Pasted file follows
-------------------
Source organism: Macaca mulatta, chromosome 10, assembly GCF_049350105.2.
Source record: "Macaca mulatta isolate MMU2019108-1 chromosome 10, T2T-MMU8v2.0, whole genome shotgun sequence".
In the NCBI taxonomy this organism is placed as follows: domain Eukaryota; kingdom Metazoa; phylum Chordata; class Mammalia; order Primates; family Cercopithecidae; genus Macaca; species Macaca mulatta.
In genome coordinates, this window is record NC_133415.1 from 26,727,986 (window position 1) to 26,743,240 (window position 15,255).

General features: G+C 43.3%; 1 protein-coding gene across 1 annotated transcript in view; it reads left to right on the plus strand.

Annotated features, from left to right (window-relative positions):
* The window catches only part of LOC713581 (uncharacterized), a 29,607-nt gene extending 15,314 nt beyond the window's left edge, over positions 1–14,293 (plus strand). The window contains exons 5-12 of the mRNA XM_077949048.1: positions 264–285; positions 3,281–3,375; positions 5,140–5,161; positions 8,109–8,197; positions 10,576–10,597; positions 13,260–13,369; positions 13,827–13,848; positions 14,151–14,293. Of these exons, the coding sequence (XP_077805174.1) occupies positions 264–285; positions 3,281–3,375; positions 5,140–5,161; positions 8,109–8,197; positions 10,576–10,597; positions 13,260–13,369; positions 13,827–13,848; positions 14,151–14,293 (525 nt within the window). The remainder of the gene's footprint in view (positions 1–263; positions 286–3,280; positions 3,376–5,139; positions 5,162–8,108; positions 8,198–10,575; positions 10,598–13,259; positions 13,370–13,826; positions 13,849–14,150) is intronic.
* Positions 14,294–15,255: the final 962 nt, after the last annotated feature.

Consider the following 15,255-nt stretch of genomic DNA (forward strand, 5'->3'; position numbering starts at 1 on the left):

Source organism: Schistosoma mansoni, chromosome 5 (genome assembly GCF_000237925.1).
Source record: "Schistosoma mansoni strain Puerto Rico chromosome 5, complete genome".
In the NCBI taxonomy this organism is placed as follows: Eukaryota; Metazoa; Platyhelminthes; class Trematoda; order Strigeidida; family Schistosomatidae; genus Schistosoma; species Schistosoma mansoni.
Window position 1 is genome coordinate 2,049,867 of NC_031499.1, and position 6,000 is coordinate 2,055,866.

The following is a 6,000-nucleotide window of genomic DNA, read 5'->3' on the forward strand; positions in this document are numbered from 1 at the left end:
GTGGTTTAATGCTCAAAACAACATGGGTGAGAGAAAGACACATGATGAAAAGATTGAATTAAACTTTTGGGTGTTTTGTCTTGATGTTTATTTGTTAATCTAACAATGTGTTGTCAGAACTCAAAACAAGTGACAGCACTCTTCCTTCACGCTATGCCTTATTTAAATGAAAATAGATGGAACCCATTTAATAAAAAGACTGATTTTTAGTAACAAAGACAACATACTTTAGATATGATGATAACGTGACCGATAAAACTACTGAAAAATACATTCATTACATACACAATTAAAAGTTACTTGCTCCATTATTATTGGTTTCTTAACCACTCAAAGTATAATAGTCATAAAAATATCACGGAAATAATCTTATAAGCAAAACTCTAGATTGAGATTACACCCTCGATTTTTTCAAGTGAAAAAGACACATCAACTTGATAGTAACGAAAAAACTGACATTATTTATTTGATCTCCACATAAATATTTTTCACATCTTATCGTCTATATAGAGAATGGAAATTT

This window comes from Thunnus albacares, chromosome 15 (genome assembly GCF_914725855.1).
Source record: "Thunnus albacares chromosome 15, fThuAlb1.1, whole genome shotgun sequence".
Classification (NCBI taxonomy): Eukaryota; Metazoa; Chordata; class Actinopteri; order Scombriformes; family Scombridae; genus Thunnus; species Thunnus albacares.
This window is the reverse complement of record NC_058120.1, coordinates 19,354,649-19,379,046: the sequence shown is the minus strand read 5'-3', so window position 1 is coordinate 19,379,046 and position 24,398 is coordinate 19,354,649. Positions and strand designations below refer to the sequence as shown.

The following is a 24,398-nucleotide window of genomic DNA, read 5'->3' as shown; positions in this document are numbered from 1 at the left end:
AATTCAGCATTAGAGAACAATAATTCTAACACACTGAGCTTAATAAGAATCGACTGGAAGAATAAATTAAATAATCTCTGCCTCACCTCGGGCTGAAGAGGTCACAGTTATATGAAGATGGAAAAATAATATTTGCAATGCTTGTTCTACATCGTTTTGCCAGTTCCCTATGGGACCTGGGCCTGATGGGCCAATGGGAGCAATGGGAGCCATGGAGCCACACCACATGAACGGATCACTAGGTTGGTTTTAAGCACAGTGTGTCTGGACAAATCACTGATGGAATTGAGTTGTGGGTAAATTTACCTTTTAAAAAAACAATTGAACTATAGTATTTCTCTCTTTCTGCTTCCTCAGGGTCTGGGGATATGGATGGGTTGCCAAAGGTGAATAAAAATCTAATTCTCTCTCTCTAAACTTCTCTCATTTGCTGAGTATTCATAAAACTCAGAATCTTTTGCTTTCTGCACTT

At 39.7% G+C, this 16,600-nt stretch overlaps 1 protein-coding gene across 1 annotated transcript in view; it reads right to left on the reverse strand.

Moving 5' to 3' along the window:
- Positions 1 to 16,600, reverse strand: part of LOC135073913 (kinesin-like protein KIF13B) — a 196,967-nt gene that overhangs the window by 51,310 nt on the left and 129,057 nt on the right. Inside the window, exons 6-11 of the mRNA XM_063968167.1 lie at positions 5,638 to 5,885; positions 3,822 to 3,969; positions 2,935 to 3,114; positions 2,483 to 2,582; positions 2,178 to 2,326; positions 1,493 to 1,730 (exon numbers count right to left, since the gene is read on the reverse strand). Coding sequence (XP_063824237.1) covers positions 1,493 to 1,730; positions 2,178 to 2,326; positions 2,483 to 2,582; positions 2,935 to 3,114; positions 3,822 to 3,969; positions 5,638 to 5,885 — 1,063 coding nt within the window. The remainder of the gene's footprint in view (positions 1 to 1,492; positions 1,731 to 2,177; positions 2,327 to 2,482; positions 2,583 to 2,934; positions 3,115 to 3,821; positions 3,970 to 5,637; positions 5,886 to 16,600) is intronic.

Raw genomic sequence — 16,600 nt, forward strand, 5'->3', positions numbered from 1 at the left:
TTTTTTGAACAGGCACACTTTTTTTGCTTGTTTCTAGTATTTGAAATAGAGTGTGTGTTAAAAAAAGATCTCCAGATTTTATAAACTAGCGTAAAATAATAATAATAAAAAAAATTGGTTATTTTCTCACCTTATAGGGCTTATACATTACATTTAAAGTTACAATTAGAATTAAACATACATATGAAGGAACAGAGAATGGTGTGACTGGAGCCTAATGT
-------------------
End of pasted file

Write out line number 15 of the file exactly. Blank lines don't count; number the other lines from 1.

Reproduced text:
GTGGTTTAATGCTCAAAACAACATGGGTGAGAGAAAGACACATGATGAAAAGATTGAATTAAACTTTTGGGTGTTTTGTCTTGATGTTTATTTGTTAATCTAACAATGTGTTGTCAGAACTCAAAACAAGTGACAGCACTCTTCCTTCACGCTATGCCTTATTTAAATGAAAATAGATGGAACCCATTTAATAAAAAGACTGATTTTTAGTAACAAAGACAACATACTTTAGATATGATGATAACGTGACCGATAAAACTACTGAAAAATACATTCATTACATACACAATTAAAAGTTACTTGCTCCATTATTATTGGTTTCTTAACCACTCAAAGTATAATAGTCATAAAAATATCACGGAAATAATCTTATAAGCAAAACTCTAGATTGAGATTACACCCTCGATTTTTTCAAGTGAAAAAGACACATCAACTTGATAGTAACGAAAAAACTGACATTATTTATTTGATCTCCACATAAATATTTTTCACATCTTATCGTCTATATAGAGAATGGAAATTT